Phantom of the Opera came along a few months after my parents died, not long after I’d turned 16. Granted Phantom had been around for a long time by then and I’d been into it as a kid, but I’m talking the 2004 movie here. I KNOW, it’s not a stellar piece of cinema or what not and the stage show is better, but it was my re-introduction to the story, and I fell as soon as the overture roared through the room and the chandelier rose. I saw the movie twice in two days and six times in total. I listened to the soundtrack until it was in my blood, for months and months and months. I begged for tickets to the stage show for a year (I’ve now seen it 4, and hopefully soon to be 5 times). I could watch Christine Daae grieve her father and experience all of this trauma, and yet she came out on the other side. People might have thought she was weak, but in the end, she was strong. She had to make hard choices and save the day, and I couldn’t help but find inspiration and comfort in that. Unlike most other people at the time,  I was also rooting for the Phantom (though of course I loved his songs I mean. Duh.). Raoul de Chagny was the one I stood by, and “All I Ask of You” remains one of my favorite songs. I was stuck in my own darkness, and the talk of no more night hit me where I lived. Truly, it kept my hope alive as I listened to it every night before I fell asleep. Something about it kept me going.
There came a time where I didn’t think I could love anything more than I loved Phantom, and though a few things came close, only one managed to surpass it, and I can blame Victor Hugo for that. I wouldn’t have known that watching the 25th anniversary concert on DVD while studying for my comprehensive exam in grad school would lead to reading the massive novel, which would lead to seeing the stage show (twice now), which would lead to seeing the movie 5 times, which would lead to my joining the fandom and writing some of my best pieces, which would lead to me making friends both in my city and across the world. I’ve found a treasure trove of friends who live just down the road, and I’ve run joyfully through airports to greet friends flying across an ocean or driving over state lines to see me. There’s even more that I haven’t met in person, friends who exist on the other side of an email or a chat, but still decidedly friends. All because we picked up the same book and fell in love. I can easily say that these relationships are some of the strongest I’ve forged, because if you have something this strong in common, other things usually follow. Within the pages of Les Mis, I found me. No single thing has changed my life as much as it has and I could on for 10 years about why, and even more than that, it gave me the courage to jump into things I was already on the cusp of. When you grow up in a small, southern conservative town, you can’t help but take some of that with you. When I found Les Mis I was already deep into questioning all of that, and when I put it down after finishing the final chapter, the change was complete. For me that manifested in reading piles of political books and writing articles that lean decidedly left and switching the sort of protests I went to. It manifests differently for everyone, but I don’t know how anyone could pick up that book and not be at least a little different afterward. It taught me, in large part, who I was, like the words called to me across the dusty centuries somehow.
The third thing, and very recent, is Hamilton. If you know me in real life I have not managed yet to shut up about it, and I devoured the 800 page biography by Ron Chernow that the musical is based on in about 2.5 weeks. I bought a collected edition of Hamilton’s writings and then I read a book on Lafayette’s life (Lafayette in the Somewhat United States by Sarah Vowell, if you’re interested). But if I’m honest, Lin Manuel Miranda had me utterly hooked pretty much from the first time I heard “How does a bastard, orphan, son of a whore and a Scotsman/Dropped in a forgotten in the Carribbean impoverished in squalor/Grow up to be a hero and a scholar?” The man’s magic, I think. Or something. There’s a million things to love about Hamilton; the story itself is fascinating, and I’m so pleased that Alexander’s status as one of our Founding Fathers is finally getting it’s due and that in turn, the work of people like his wife Eliza and John Laurens is being recognized; the cast full of people of color telling America’s history through hip hop and high-fiving about immigrants and confronting slavery is groundbreaking and unquestionably powerful; the music itself, the lyrics, the acting the dedication of Lin Manuel Miranda, is incredible. Again, I could go on forever. There are lots of things that I enjoy and that strike me about Hamilton. But one of the things that hit me hard personally is Hamilton himself, and all of the things he went through (his childhood was. Wow.Talk about some trauma ), and the way writing shaped his life. He (definitely) crossed lines and made big mistakes, but I couldn’t help but be inspired by the way he stormed onto the scene and kicked down metaphorical doors and got his talents and his amazing intelligence noticed and changed the literal face of our country. He worked and worked and worked. The way he turned to his writing, was something that did that thing where I feel as if someone hit me in the chest. I remember listening to “Hurricane” in Act 2, and hearing the line “And when my prayers to God were met with indifference/I picked up a pen/I wrote my own deliverance.” SHIT was what I think I exclaimed, probably at work (whoops) when I first heard that line. Something similar happened when I heard “Why do you write like you need it to survive?” in the finale of Act 1. I got into writing during the hardest times of my life, and ever since it’s been a part of me that’s like another limb, whatever form it takes. Hamilton came into my life when other people were telling me who to be, and I think it’s given me the courage to push back and stand firm in who I know I am. So maybe I can’t write 51 essays in six months, but I think I understand you, A.Ham.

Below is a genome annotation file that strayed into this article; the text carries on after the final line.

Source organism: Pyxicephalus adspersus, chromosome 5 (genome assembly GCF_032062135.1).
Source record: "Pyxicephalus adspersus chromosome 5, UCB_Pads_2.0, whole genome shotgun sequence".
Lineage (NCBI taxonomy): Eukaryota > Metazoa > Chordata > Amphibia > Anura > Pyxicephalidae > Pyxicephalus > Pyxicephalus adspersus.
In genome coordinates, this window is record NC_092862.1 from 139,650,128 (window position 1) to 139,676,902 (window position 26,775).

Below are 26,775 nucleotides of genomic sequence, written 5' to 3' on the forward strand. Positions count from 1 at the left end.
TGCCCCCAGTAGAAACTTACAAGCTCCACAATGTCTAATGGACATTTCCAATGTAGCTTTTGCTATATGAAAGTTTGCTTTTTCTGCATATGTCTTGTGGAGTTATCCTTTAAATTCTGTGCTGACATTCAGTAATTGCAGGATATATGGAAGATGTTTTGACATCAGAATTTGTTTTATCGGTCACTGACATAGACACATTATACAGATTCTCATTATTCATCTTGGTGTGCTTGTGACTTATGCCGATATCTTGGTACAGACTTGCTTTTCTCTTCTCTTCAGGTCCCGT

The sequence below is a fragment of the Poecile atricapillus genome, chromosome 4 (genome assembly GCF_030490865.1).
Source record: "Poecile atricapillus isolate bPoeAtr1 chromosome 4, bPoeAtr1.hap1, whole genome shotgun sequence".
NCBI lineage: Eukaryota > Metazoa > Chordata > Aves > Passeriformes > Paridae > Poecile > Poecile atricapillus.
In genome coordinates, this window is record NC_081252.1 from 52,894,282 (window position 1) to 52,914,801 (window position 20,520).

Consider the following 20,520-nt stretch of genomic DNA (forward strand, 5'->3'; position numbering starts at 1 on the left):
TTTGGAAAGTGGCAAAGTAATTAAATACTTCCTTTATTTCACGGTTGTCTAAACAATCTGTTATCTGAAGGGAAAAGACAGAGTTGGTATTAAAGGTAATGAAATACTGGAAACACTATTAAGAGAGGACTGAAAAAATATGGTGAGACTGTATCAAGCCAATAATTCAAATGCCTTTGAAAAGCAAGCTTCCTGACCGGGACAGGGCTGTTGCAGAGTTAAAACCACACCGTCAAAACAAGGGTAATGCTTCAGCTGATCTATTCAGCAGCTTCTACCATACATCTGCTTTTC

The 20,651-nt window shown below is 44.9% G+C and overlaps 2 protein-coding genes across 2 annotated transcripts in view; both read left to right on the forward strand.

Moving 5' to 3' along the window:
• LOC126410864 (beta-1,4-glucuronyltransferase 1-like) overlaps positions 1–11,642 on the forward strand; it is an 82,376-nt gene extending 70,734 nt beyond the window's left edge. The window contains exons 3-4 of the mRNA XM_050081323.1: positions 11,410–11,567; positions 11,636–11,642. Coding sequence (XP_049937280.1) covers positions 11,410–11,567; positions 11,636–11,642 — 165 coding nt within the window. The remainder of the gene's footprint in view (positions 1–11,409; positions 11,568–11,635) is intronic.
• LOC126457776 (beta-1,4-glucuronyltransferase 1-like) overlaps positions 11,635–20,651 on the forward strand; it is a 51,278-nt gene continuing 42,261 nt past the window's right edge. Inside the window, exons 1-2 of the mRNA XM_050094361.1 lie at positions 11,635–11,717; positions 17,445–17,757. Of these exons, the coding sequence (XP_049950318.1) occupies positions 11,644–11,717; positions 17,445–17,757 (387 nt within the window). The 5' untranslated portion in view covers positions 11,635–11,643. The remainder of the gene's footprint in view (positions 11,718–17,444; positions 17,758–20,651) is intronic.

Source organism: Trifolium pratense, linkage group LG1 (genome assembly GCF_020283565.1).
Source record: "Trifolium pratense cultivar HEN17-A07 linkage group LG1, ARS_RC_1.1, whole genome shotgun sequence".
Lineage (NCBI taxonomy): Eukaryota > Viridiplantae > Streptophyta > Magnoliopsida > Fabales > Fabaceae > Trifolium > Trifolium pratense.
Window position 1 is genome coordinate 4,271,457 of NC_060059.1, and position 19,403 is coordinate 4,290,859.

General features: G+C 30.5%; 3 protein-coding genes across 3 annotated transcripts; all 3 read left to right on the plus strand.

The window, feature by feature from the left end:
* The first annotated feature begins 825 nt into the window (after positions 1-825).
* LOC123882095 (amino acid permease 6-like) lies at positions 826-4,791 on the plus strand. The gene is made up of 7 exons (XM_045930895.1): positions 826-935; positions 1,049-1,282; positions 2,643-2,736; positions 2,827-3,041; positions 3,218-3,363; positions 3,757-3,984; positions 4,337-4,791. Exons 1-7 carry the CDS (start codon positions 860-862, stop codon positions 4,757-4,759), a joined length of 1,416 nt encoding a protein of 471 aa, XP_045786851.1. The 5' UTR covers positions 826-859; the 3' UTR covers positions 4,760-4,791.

Books and music and movies and plays and the stories they tell race through our blood and take up residence in our hearts. Sometimes it feels as if they find a piece of our souls and articulate the things we couldn’t and recognize us where we are, as well as showing us where we want to go. And I think that matters. When I’m walking home from the train and I walk in time to the music I’m listening to (this week, it’s definitely the new Hunchback of Notre Dame soundtrack) and feeling like it just might swallow me whole in the best way possible, I think that’s something to embrace. We spend too much time trying to be “normal” when really, I think we should spend more time just being us.
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2 comments

  1. I love your enthusiasm and writing style. Also I recently discovered Hamilton, and life will never be the same.

    1. Ah thank you so much! Hamilton is a complete life changer oh gosh, I’m so glad you discovered it! 🙂